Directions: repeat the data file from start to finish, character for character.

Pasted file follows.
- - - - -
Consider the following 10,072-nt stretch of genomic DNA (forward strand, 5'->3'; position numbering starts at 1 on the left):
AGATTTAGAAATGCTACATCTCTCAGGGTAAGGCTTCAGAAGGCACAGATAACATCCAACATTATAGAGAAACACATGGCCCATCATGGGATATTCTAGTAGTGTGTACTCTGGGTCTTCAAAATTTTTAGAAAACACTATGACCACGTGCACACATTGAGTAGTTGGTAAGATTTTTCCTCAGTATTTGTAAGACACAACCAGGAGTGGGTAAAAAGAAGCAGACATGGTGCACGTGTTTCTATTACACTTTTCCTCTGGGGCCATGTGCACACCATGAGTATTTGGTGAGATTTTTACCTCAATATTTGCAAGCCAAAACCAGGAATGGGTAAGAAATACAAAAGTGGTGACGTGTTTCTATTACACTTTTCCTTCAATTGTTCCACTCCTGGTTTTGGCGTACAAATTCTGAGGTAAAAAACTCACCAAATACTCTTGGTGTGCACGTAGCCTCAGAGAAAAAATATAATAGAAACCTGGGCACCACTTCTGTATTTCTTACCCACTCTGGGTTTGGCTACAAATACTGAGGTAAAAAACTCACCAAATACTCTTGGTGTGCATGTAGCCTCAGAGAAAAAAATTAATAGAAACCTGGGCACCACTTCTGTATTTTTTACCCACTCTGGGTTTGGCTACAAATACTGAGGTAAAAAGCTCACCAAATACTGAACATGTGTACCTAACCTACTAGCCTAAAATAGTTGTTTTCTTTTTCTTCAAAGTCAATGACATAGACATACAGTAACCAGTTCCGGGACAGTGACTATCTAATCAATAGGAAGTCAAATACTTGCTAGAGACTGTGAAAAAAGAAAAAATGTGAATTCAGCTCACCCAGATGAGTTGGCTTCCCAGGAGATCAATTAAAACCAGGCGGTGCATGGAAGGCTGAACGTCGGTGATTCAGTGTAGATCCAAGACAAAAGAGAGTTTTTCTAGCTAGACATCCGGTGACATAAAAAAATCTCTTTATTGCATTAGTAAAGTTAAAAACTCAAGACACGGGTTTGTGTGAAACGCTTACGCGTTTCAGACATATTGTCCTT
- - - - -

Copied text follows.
Consider the following 10,072-nt stretch of genomic DNA (forward strand, 5'->3'; position numbering starts at 1 on the left):
AGATTTAGAAATGCTACATCTCTCAGGGTAAGGCTTCAGAAGGCACAGATAACATCCAACATTATAGAGAAACACATGGCCCATCATGGGATATTCTAGTAGTGTGTACTCTGGGTCTTCAAAATTTTTAGAAAACACTATGACCACGTGCACACATTGAGTAGTTGGTAAGATTTTTCCTCAGTATTTGTAAGACACAACCAGGAGTGGGTAAAAAGAAGCAGACATGGTGCACGTGTTTCTATTACACTTTTCCTCTGGGGCCATGTGCACACCATGAGTATTTGGTGAGATTTTTACCTCAATATTTGCAAGCCAAAACCAGGAATGGGTAAGAAATACAAAAGTGGTGACGTGTTTCTATTACACTTTTCCTTCAATTGTTCCACTCCTGGTTTTGGCGTACAAATTCTGAGGTAAAAAACTCACCAAATACTCTTGGTGTGCACGTAGCCTCAGAGAAAAAATATAATAGAAACCTGGGCACCACTTCTGTATTTCTTACCCACTCTGGGTTTGGCTACAAATACTGAGGTAAAAAACTCACCAAATACTCTTGGTGTGCATGTAGCCTCAGAGAAAAAAATTAATAGAAACCTGGGCACCACTTCTGTATTTTTTACCCACTCTGGGTTTGGCTACAAATACTGAGGTAAAAAGCTCACCAAATACTGAACATGTGTACCTAACCTACTAGCCTAAAATAGTTGTTTTCTTTTTCTTCAAAGTCAATGACATAGACATACAGTAACCAGTTCCGGGACAGTGACTATCTAATCAATAGGAAGTCAAATACTTGCTAGAGACTGTGAAAAAAGAAAAAATGTGAATTCAGCTCACCCAGATGAGTTGGCTTCCCAGGAGATCAATTAAAACCAGGCGGTGCATGGAAGGCTGAACGTCGGTGATTCAGTGTAGATCCAAGACAAAAGAGAGTTTTTCTAGCTAGACATCCGGTGACATAAAAAAATCTCTTTATTGCATTAGTAAAGTTAAAAACTCAAGACACGGGTTTGTGTGAAACGCTTACGCGTTTCAGACATATTGTCCTT